The ‘fill’ statement will be added after our new ‘foreach’ statement. For this to work make sure if you have grouped by Year-Month then you use the same combination in the ‘fill’ statement and not switch to let’s say Year-Quarter. The syntax is highlighted below.

q = load "avocado";
q = group q by ('Date_Year', 'Date_Month');
q = foreach q generate 'Date_Year', 'Date_Month', avg('AveragePrice') as 'avg_AveragePrice';
q = fill q by (dateCols=('Date_Year', 'Date_Month', "Y-M"));
q = foreach q generate 'Date_Year' + "~~~" + 'Date_Month' as 'Date_Year~~~Date_Month', avg('AveragePrice') as 'avg_AveragePrice';
q = order q by 'Date_Year~~~Date_Month' asc;
q = limit q 2000;

With the gaps filled we have now come to adding in our ‘timeseries’ statement – yay! So what we need to do is after our new fill statement, make room for the timeseries by pressing enter. The syntax is to first call the timeseries but then define all the parameters that we want to use, not all are mandatory to use to please refer to the documentation for that – I will be using ‘length’ and ‘dateCols’. ‘dateCols’ is the time period and ‘length’ is how many of those time periods do I want to predict. And of course the measure you see before all the parameters is the measure that is being predicted.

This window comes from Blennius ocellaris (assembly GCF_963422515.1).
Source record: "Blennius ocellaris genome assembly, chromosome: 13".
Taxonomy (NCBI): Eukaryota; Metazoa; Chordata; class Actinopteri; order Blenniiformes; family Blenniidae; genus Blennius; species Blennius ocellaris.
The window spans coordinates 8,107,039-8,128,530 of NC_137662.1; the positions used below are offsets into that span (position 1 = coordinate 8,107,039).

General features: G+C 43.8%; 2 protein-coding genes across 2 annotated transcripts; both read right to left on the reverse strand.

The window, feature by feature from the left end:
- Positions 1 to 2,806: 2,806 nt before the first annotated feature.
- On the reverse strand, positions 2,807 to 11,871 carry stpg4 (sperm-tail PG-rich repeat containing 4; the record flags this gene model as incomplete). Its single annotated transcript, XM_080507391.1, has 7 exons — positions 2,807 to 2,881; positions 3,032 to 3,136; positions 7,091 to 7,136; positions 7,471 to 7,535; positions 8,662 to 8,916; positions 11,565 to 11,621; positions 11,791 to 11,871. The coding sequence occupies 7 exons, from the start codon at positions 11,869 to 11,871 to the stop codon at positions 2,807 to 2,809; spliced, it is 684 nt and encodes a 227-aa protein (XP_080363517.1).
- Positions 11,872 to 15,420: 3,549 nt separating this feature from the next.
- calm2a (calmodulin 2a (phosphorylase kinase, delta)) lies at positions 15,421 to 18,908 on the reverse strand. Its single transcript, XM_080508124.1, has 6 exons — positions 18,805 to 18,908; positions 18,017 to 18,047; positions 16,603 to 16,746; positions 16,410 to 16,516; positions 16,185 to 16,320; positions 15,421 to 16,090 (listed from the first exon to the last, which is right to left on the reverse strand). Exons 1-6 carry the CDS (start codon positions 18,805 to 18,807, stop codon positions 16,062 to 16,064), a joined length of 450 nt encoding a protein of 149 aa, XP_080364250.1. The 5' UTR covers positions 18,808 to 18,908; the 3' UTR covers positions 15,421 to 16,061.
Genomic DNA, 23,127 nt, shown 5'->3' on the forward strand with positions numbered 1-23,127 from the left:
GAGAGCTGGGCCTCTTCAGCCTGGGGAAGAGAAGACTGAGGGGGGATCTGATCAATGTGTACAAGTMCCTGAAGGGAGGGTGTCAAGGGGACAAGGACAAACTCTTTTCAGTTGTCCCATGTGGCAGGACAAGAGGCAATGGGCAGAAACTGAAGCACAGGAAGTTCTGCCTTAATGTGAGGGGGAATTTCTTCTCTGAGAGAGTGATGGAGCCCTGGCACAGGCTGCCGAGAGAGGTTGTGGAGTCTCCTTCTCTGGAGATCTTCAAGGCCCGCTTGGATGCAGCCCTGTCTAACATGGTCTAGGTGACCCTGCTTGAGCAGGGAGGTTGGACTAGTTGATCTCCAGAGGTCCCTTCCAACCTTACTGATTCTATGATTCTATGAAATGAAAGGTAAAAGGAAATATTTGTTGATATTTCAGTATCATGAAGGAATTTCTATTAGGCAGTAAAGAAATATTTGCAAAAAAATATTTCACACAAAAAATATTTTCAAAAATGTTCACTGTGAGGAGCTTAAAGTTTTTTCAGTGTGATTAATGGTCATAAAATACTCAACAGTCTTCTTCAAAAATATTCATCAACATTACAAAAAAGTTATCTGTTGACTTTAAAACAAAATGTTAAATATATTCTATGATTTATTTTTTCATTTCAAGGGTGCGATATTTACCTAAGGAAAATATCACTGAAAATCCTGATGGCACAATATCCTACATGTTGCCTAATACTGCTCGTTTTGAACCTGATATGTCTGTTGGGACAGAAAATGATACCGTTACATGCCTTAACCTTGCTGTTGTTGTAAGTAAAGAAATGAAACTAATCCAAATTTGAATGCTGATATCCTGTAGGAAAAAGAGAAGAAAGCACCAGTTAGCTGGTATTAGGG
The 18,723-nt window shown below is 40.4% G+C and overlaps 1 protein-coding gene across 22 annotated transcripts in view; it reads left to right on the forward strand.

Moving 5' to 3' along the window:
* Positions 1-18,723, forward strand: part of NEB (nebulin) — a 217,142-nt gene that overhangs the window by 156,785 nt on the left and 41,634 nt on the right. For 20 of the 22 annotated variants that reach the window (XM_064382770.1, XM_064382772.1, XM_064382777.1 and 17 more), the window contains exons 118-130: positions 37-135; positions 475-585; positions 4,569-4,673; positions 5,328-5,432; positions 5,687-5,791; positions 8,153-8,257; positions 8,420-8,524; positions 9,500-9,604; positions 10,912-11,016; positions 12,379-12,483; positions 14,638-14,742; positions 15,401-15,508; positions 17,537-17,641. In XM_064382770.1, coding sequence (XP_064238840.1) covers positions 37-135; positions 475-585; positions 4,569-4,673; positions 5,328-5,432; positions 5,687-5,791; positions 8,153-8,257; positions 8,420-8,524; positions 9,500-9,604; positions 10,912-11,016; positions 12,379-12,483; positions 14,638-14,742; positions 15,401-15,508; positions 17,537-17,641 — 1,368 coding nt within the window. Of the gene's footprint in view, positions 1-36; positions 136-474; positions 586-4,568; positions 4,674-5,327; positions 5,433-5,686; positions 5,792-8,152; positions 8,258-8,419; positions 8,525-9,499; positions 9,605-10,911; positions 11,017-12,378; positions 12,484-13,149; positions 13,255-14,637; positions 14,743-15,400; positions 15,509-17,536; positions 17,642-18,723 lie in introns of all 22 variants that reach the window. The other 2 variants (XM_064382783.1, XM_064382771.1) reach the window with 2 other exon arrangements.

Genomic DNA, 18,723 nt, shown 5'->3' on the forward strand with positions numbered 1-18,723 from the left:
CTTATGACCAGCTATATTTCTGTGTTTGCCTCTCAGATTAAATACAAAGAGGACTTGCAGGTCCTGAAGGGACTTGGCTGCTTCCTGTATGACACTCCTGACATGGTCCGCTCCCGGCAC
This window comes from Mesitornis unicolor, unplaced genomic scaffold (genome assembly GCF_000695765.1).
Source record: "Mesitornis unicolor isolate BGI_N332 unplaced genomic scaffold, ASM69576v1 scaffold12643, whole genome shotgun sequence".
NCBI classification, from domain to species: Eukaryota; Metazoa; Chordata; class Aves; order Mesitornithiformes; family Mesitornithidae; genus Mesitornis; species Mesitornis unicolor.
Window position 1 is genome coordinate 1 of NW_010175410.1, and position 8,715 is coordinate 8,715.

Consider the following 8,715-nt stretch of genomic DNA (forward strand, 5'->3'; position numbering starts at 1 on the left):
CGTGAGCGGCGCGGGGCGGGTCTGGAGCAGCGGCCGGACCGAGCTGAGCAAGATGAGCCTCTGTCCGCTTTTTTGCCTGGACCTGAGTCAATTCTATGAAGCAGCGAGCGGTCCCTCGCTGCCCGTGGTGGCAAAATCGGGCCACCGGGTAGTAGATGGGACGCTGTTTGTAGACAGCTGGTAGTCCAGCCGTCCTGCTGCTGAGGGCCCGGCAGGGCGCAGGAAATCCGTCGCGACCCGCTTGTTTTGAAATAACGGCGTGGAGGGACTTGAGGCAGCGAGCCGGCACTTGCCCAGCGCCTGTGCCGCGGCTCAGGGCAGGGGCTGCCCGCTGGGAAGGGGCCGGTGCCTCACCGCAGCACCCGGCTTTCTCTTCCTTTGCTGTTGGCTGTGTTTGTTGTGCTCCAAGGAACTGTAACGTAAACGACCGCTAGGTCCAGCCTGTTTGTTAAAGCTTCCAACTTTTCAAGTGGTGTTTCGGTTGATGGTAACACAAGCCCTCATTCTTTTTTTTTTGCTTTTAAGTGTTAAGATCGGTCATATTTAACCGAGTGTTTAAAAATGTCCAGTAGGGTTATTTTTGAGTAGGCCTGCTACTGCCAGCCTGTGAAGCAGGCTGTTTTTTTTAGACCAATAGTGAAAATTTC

q = load "avocado";
q = group q by ('Date_Year', 'Date_Month');
q = foreach q generate 'Date_Year', 'Date_Month', avg('AveragePrice') as 'avg_AveragePrice';
q = fill q by (dateCols=('Date_Year', 'Date_Month', "Y-M"));
q = timeseries q generate 'avg_AveragePrice' as 'Forecasted_Avg_Avocado_Price' with (length=12, dateCols=('Date_Year', 'Date_Month', "Y-M"));
q = foreach q generate 'Date_Year' + "~~~" + 'Date_Month' as 'Date_Year~~~Date_Month', avg('AveragePrice') as 'avg_AveragePrice';
q = order q by 'Date_Year~~~Date_Month' asc;
q = limit q 2000;

So we got this far. One more thing to do before we hit run is to make sure the last ‘foreach’ statement has included our new field ‘Forecasted_Avg_Avocado_Price’, also we don’t need to call the aggregation again. So we just want to delete the aggregation and add the new measure to the last part of the ‘foreach’ statement.

q = load "avocado";
q = group q by ('Date_Year', 'Date_Month');
q = foreach q generate 'Date_Year', 'Date_Month', avg('AveragePrice') as 'avg_AveragePrice';
q = fill q by (dateCols=('Date_Year', 'Date_Month', "Y-M"));
q = timeseries q generate 'avg_AveragePrice' as 'Forecasted_Avg_Avocado_Price' with (length=12, dateCols=('Date_Year', 'Date_Month', "Y-M"));
q = foreach q generate 'Date_Year' + "~~~" + 'Date_Month' as 'Date_Year~~~Date_Month','avg_AveragePrice', 'Forecasted_Avg_Avocado_Price';
q = order q by 'Date_Year~~~Date_Month' asc;
q = limit q 2000;

Now you can hit run. Notice you have your aggregation of the data from the data in the ‘avg_AveragePrice’ and the 12 months in the future has a blank value. However, these are filled in the new ‘Forecasted_Avg_Avocado_Price’.

This is not the end, we can do more. Maybe we want to see how the prediction interval is looking like. We can add that to our ‘timeseries’ and last ‘foreach’ statement. The parameter is ‘predictionInterval’ and we can make it between 80 and 95, which will be the confidence for the prediction. Let’s try to add it to our query in the ‘timeseries’ statement as well as our ‘foreach’ statement, so it’s being projected.